Update: In December 2005, a whole new set of RFCs was issued by IETF, and the 43xx series largely obsoleted the 24xx series. We included references to all the RFCs (old and new) below, though this document has not really been updated for the new ones.

RFC 2401 — Security Architecture for IPsec — obsolete
RFC 4301 — Security Architecture for IPsec — new Dec 2005
This is the overview of the entire IPsec protocol suite from the point of view of the RFCs. This, and the Documentation Roadmap (RFC 2411) are good places to start.
RFC 2402 — AH: Authentication Header — obsolete
RFC 4302 — AH: Authentication Header — new Dec 2005
This defines the format of the IPsec Authentication Header, in both Tunnel and Transport modes.
RFC 2403 — Use of HMAC-MD5-96 within ESP and AH
RFC 2404 — Use of HMAC-SHA-1-96 within ESP and AH
These two RFCs define authentication algorithms used in AH and ESP: MD5 and SHA-1 are both cryptographic hashes, and they are part of a Hashed Message Authentication Code. AH always performs authentication, while ESP does so optionally.
RFC 2104 — HMAC: Keyed-Hashing for Message Authentication
This RFC defines the authentication algorithm that uses a cryptographic hash along with a secret to verify the integrity and authenticity of a message. It's not written to be part of IPsec, but it's referenced in RFC 2403 and RFC 2404.
RFC 2405 — The ESP DES-CBC Cipher Algorithm With Explicit IV
This defines the use of DES (the Data Encryption Standard) as a confidentiality algorithm in the context of ESP.
RFC 2406 — ESP: Encapsulating Security Payload obsolete
RFC 4303 — ESP: Encapsulating Security Payload new Dec 2005
ESP is the encrypting companion to AH, and it affords confidentiality to the contents of its payload. ESP by itself does not define any particular encryption algorithms but provides a framework for them.
RFC 2407 — The Internet IP Security Domain of Interpretation for ISAKMP
This RFC describes the use of ISAKMP — Internet Security Association and Key Management Protocol — in the context of IPsec. It's a framework for key exchange at the start of a conversation, and its use obviates the poor practice of using manual keys.
RFC 2408 — Internet Security Association and Key Management Protocol (ISAKMP)
Hand in hand with RFC 2407, this RFC dives into much more detail on the ISAKMP protocol used to support key exchange (though it doesn't define the key exchange protocols themselves).
RFC 2409 — The Internet Key Exchange (IKE) Protocol obsolete
RFC 4306 — The Internet Key Exchange (IKE) Protocol new Dec 2005
Though ISAKMP provides a framework for key-exchange, it doesn't define the protocols themselves: this RFC does that. IKE includes initial authentication, as well as Oakley key exchange.
RFC 2410 — The NULL Encryption Algorithm and Its Use With IPsec
IPsec's ESP protocol performs encryption of payload using one of several available algorithms, but a NULL encryption algorithm is typically made available for testing. Of course, this provides no confidentiality for the "protected" data, but it may be useful for developers or those attempting to understand IPsec by sniffing the wire. This RFC is written humorously and could have been (but was not) written on April 1.
RFC 2411 — IP Security Document Roadmap
This RFC provides an layout of the various IPsec-related RFCs, as well as provides a framework for new RFCs of particular types ("authentication algorithms", "encryption algorithms"). It's a good starting point.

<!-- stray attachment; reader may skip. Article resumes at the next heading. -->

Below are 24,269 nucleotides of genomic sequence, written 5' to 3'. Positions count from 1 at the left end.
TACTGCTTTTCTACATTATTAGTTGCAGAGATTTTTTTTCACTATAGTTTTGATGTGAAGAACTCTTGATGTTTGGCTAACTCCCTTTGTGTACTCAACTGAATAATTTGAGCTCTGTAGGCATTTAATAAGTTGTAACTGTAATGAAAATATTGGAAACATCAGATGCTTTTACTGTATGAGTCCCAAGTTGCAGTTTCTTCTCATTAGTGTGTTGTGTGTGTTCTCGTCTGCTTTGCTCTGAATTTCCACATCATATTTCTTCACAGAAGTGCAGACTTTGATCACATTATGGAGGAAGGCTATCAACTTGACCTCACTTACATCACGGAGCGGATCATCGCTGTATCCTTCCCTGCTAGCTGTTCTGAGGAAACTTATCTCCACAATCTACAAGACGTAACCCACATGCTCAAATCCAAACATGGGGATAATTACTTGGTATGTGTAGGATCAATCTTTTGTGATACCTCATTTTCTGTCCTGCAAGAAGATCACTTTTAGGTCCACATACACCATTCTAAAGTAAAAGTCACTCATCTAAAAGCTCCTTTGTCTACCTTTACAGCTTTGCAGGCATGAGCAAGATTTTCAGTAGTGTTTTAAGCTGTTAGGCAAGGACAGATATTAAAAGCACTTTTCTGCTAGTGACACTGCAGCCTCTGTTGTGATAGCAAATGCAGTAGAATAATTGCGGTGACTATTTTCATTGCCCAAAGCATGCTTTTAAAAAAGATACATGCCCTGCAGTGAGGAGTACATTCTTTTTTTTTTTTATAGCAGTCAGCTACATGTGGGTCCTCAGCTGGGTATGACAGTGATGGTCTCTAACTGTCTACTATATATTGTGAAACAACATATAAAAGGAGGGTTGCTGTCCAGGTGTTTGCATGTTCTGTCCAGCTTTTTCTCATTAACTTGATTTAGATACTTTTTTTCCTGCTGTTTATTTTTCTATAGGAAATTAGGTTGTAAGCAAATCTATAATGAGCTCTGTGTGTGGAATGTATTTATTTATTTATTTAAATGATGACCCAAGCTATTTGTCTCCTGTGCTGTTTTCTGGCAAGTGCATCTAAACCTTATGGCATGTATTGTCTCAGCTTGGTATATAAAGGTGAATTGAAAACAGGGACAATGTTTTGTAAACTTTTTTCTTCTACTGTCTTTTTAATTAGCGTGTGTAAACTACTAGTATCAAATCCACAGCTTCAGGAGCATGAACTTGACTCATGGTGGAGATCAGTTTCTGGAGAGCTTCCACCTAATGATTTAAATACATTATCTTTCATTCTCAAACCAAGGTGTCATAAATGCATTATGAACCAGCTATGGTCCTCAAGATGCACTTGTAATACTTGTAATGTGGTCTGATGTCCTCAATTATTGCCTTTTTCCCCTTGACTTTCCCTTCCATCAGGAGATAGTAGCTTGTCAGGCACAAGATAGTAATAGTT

RFC 2412 — The OAKLEY Key Determination Protocol
OAKLEY forms part of IKE (Internet Key Exchange), and it provides a service where two authenticated parties can agree on the secrets required for IPsec communications.
An Illustrated Guide to Cryptographic Hashes - Tech Tip
An introductory paper on the use of cryptographic hashes such as MD5 or SHA-1, which are used in AH's HMAC for authentication.
IPsec Technical Reference by Microsoft
This provides information on Microsoft's implementation of IPsec in the Windows Server 2003 product, including a great deal about the larger infrastructure required to support IPsec in the enterprise.
TCP/IP Illustrated, Volume 1, by W. Richard Stevens.
This is the classic textbook on the TCP/IP protocol, covering down to the packet header in exquisite detail: This is an extraordinary resource.
A Cryptographic Evaluation of IPsec, by Bruce Schneier and Niels Ferguson.
An interesting paper on the security of IPsec, whose main point is that IPsec is far too complex to ever really be secure (something which has crossed our minds as well). Among their proposals are to eliminate both Transport Mode and AH: ESP in Tunnel mode can provide all this same functionality.
RFC 3884 — Use of IPsec Transport Mode for Dynamic Routing
In contrast to the Schneier paper, it's also been suggested that Transport Mode is the only one that's strictly required to accomplish everything, and RFC 3884 shows a way of providing tunnel mode. It's been suggested to us that this makes some implementation issues much easier, though we've not really investigated any of it.
Cryptography in Theory and Practice: The Case of Encryption in IPsec ; Paterson & Yau
This very interesting paper discusses some of the dangers of encrypted but not authenticated IPsec connections, with effective attacks on real systems (including the Linux kernel's implementation of IPsec). It's a very clever paper.
Protocolo IPsec — Alexandru Ionut Grama
This paper was translated into Spanish!

N.B. — We are not IPsec experts, and though we've spent a great deal of time researching these matters, we may have some details wrong. Feedback and corrections are very much welcome. We're particularly grateful for the extensive technical feedback provided by IPsec architects at Sun and Microsoft.

These original figures were produced by the author using Adobe Illustrator.

First published: 2005-08-24